PANS treatment utilizes three complementary interventions to treat the patient completely.

PANS/PANDAS Treatment

General Overview

The PANS/PANDAS Research Consortium (PRC) published PANS PANDAS Treatment Guidelines in a special issue of the Journal of Child and Adolescent Psychopharmacology (JCAP Vol. 27 #7, 2017). These Treatment Guidelines represent ‘‘best practices’’ from across the country. Below is a summary of these guidelines; please read the published guidelines for specifics on treatment plans, medications, dosages, side effects, pertinent studies, and complete citations.

“At A Glance”

Three-Pronged Approach

80% of PANS patients present with neuroinflammation and/or postinfectious autoimmunity. Consequently, PANS treatment utilizes three complementary interventions to treat the patient completely. Doctors must individualize treatment protocols according to the patient’s severity of symptomology, course of illness, lab testing, and physical exam. Primary care providers can treat most PANS patients with the direction of the Treatment Guidelines. However, clinically complex patients may require a team of PANS clinicians.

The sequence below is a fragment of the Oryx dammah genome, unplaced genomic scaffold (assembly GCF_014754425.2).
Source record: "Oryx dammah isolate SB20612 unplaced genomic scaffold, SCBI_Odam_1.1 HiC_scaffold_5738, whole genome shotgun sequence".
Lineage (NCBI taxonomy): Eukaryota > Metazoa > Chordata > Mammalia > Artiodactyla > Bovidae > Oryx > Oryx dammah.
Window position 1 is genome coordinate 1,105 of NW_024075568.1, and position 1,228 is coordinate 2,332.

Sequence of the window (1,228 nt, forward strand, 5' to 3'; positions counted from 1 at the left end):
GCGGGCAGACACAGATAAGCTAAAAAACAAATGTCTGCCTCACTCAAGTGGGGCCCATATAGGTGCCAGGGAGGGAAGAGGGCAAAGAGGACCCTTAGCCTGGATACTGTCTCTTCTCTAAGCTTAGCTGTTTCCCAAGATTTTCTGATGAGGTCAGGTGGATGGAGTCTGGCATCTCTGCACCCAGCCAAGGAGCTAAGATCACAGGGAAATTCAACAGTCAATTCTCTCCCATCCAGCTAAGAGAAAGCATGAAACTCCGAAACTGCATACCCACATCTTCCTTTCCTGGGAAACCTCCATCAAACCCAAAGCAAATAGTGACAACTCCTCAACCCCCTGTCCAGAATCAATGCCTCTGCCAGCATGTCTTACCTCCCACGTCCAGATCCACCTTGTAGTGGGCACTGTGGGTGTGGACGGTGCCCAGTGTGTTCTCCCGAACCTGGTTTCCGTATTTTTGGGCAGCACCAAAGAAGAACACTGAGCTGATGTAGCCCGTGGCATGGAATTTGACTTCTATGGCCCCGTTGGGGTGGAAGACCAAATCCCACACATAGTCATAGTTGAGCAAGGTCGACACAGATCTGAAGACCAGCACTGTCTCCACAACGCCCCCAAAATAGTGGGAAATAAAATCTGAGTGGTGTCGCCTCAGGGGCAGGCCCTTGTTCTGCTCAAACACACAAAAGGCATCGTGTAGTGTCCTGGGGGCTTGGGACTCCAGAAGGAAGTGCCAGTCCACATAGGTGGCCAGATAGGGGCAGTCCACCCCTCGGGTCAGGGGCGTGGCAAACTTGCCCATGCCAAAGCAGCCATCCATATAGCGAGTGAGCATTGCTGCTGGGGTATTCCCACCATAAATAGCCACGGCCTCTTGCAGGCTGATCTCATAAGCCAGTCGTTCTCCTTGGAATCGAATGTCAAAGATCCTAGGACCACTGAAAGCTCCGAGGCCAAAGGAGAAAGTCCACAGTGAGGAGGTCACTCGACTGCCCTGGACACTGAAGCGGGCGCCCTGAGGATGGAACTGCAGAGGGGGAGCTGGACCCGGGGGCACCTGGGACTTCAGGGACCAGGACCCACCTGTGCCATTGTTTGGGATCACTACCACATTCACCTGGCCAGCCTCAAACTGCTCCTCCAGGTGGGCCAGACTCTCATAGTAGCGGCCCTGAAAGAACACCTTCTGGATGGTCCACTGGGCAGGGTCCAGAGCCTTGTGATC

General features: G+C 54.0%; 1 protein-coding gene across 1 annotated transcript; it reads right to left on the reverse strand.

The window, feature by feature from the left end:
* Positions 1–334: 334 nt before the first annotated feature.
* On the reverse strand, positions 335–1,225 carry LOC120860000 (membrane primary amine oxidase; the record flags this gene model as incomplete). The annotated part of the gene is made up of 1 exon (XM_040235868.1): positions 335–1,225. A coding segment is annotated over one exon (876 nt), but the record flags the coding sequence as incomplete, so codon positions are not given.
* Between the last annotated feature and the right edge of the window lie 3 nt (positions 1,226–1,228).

(Overview of Treatment of PANS, Swedo, MD et al, JCAP-Vol27, #7, 2017)

Treatment of PANS involves a three-pronged approach that utilizes psychiatric medications when appropriate to provide symptomatic relief, antibiotics to eliminate the source of neuroinflammation, and anti-inflammatory and immune-modulating therapies to treat disturbances of the immune system.”

  • Treat Symptoms: psychoactive medications, psychoactive therapies, and supportive therapies
  • Remove Inflammatory Source: antimicrobial treatments
  • Treat Immune System Dysregulation: anti-inflammatory and/or immunomodulating medications

“At A Glance”

Treatment Basics

    Symptoms Treatment

    1. Cognitive Behavior Therapy (CBT)